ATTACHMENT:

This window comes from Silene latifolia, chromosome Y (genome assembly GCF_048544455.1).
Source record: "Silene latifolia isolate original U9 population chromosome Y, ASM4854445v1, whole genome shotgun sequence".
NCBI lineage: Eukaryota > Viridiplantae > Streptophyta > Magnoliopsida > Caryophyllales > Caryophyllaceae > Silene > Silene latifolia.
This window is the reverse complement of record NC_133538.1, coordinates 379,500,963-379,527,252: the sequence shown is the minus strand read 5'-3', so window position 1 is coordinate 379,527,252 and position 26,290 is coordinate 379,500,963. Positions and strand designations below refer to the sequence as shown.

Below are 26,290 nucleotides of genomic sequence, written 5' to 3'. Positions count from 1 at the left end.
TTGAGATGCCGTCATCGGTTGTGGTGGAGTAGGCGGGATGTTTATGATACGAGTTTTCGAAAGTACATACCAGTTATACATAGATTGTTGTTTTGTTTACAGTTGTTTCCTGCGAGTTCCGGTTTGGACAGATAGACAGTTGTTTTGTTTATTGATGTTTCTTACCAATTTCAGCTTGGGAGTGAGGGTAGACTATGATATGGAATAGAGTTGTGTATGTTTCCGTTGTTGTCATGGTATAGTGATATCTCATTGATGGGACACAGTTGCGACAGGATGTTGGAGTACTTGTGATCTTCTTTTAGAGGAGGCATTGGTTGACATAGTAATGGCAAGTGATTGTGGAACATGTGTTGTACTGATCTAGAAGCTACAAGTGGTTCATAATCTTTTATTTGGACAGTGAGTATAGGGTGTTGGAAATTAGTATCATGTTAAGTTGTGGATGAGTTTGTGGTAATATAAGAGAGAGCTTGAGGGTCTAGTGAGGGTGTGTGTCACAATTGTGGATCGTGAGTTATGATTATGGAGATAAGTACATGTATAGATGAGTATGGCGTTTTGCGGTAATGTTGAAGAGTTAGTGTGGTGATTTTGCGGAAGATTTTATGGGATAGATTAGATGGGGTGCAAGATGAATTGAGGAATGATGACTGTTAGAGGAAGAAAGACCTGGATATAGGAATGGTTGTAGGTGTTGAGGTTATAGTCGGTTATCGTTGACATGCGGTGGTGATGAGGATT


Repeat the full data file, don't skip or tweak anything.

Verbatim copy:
This window comes from Silene latifolia, chromosome Y (genome assembly GCF_048544455.1).
Source record: "Silene latifolia isolate original U9 population chromosome Y, ASM4854445v1, whole genome shotgun sequence".
NCBI lineage: Eukaryota > Viridiplantae > Streptophyta > Magnoliopsida > Caryophyllales > Caryophyllaceae > Silene > Silene latifolia.
This window is the reverse complement of record NC_133538.1, coordinates 379,500,963-379,527,252: the sequence shown is the minus strand read 5'-3', so window position 1 is coordinate 379,527,252 and position 26,290 is coordinate 379,500,963. Positions and strand designations below refer to the sequence as shown.

Below are 26,290 nucleotides of genomic sequence, written 5' to 3'. Positions count from 1 at the left end.
TTGAGATGCCGTCATCGGTTGTGGTGGAGTAGGCGGGATGTTTATGATACGAGTTTTCGAAAGTACATACCAGTTATACATAGATTGTTGTTTTGTTTACAGTTGTTTCCTGCGAGTTCCGGTTTGGACAGATAGACAGTTGTTTTGTTTATTGATGTTTCTTACCAATTTCAGCTTGGGAGTGAGGGTAGACTATGATATGGAATAGAGTTGTGTATGTTTCCGTTGTTGTCATGGTATAGTGATATCTCATTGATGGGACACAGTTGCGACAGGATGTTGGAGTACTTGTGATCTTCTTTTAGAGGAGGCATTGGTTGACATAGTAATGGCAAGTGATTGTGGAACATGTGTTGTACTGATCTAGAAGCTACAAGTGGTTCATAATCTTTTATTTGGACAGTGAGTATAGGGTGTTGGAAATTAGTATCATGTTAAGTTGTGGATGAGTTTGTGGTAATATAAGAGAGAGCTTGAGGGTCTAGTGAGGGTGTGTGTCACAATTGTGGATCGTGAGTTATGATTATGGAGATAAGTACATGTATAGATGAGTATGGCGTTTTGCGGTAATGTTGAAGAGTTAGTGTGGTGATTTTGCGGAAGATTTTATGGGATAGATTAGATGGGGTGCAAGATGAATTGAGGAATGATGACTGTTAGAGGAAGAAAGACCTGGATATAGGAATGGTTGTAGGTGTTGAGGTTATAGTCGGTTATCGTTGACATGCGGTGGTGATGAGGATT